THESSALONIKI – A study of violence at Greek universities by Thessaloniki’s University of Macedonia said there were at least 358 cases from 2011-17, punctuated by a number during the now 3 ½ year reign of the ruling Radical Left SYRIZA that is riddled with terrorist and anarchist sympathizers and condoning anti-establishment acts against almost anyone except the party.
Nearly a quarter of those involved attacks on academics and professors singled out as targets in some cases because they were believed not to support radicals.
The incidents included violence of all kinds, ranging from physical attacks to raids on university campuses, vandalism, drug dealing, robbery and rape, and occurred at 19 universities, said Kathimerini, with the largest number of attacks – 113 – on the grounds of Thessaloniki’s Aristotle University, the country’s largest, followed by 70 on Athens University campuses and 36 at the National Technical University of Athens.
University professors or lecturers were targeted in 95 cases and students in 34 although the authors said the numbers are likely far higher than those recorded and not reported to authorities where there is fear on campuses.
Education Minister Costas Gavroglou set up a committee of experts early this year to investigate ways to prevent the spiraling violence that critics said is tied to SYRIZA support of an asylum law that makes university grounds a sanctuary where police can’t enter except if a serious crime is being committed.
Led by former justice minister Nikos Paraskevopoulos, the 12-member committee includes several academics as well as representatives of the Greek judiciary and police force but it hasn’t put out a report yet.
The major opposition New Democracy Conservatives wants to end university asylum, which was restored by SYRIZA after it took office in January, 2015 and violence soared, especially in the capital of Athens.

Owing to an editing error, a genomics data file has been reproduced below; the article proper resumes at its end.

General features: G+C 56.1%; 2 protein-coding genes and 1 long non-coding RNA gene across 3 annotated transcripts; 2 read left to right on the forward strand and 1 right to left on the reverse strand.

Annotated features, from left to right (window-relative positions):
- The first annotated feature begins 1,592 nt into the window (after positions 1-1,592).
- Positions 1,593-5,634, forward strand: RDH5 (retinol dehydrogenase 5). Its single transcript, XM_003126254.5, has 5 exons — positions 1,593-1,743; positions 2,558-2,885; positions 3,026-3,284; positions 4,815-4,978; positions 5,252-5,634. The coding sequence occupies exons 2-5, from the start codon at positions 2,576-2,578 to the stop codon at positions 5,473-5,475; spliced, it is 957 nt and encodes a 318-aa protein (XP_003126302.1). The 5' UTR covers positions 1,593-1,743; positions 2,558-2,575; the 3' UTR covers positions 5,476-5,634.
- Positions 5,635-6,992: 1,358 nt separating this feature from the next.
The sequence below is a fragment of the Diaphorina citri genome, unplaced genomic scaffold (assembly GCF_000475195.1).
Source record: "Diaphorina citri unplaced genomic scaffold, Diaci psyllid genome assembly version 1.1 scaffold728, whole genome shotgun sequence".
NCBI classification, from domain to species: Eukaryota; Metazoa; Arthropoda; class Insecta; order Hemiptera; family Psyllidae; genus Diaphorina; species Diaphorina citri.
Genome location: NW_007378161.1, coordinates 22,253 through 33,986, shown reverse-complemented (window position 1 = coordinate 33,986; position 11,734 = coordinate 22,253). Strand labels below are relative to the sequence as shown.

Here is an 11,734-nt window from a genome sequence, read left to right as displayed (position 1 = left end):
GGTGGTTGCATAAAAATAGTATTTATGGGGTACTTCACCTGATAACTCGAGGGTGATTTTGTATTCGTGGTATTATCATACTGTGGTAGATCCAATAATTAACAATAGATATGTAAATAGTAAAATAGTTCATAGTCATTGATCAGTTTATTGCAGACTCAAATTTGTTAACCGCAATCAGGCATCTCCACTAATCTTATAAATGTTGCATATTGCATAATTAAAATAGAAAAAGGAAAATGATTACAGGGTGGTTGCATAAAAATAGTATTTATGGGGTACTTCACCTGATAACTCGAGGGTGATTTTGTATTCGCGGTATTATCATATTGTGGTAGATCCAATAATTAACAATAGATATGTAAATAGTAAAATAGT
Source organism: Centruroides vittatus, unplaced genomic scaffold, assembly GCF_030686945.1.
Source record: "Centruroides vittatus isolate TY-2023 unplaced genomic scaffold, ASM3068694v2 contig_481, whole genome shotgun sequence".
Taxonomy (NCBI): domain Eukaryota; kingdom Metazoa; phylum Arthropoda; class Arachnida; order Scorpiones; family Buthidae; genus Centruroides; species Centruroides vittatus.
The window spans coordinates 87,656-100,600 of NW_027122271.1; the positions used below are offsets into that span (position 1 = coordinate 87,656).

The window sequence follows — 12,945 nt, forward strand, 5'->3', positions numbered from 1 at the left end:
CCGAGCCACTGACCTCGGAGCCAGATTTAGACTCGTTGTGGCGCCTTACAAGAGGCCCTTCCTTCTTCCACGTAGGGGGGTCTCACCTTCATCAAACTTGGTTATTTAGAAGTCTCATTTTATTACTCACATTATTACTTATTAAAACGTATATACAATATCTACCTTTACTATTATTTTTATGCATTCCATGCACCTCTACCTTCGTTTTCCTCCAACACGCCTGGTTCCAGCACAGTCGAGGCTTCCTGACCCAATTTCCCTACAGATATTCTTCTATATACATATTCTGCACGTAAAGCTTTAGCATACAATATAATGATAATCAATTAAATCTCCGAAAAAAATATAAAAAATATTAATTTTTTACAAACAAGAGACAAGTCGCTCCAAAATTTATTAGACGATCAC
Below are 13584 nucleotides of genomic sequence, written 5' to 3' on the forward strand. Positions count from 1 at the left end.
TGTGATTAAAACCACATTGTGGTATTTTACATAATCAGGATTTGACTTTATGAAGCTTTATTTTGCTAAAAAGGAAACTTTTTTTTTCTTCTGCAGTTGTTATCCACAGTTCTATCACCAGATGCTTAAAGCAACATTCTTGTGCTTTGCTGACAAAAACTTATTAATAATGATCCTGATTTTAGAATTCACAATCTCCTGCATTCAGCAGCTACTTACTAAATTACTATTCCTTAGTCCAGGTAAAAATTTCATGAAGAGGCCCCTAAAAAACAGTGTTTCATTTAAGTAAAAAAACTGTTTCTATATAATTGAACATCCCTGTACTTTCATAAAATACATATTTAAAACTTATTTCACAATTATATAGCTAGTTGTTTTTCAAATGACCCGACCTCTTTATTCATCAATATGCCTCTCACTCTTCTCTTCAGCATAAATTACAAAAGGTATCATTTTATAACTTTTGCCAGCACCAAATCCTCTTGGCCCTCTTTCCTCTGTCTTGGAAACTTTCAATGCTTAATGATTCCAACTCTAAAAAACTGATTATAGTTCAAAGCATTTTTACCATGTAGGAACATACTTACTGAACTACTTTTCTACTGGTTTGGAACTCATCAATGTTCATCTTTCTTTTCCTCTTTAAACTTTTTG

The asylum law must be changed “so that there are no gray areas regarding the autonomous intervention of police in instances of crimes being committed in faculties,” New Democracy Shadow Education Minister Niki Kerameus told the paper.
The union representing university professors called on the government “to finally grasp the scale of the problem, to assume its responsibilities for the situation on university premises and to protect, as it should do, the lives of students and staff as well as university public property.”
In January, Manos Stefanidis, an Assistant Professor of Theater Studies at the University of Athens, posted a letter on the Student News website www.foititikanea.gr saying growing crimes were targeting academics, and he blamed the government-backed sanctuary law.
He said school officials should do more to protect staff and students and to stop what he called “unprecedented scenes of violence and lawlessness” on the grounds of a student accommodation complex in Zografou and at various faculties.
The asylum law banning police from entering university grounds is being exploited by “insolent criminals,” he said while referring to a “provocative increase in lawlessness committed by criminal gangs” operating in the area.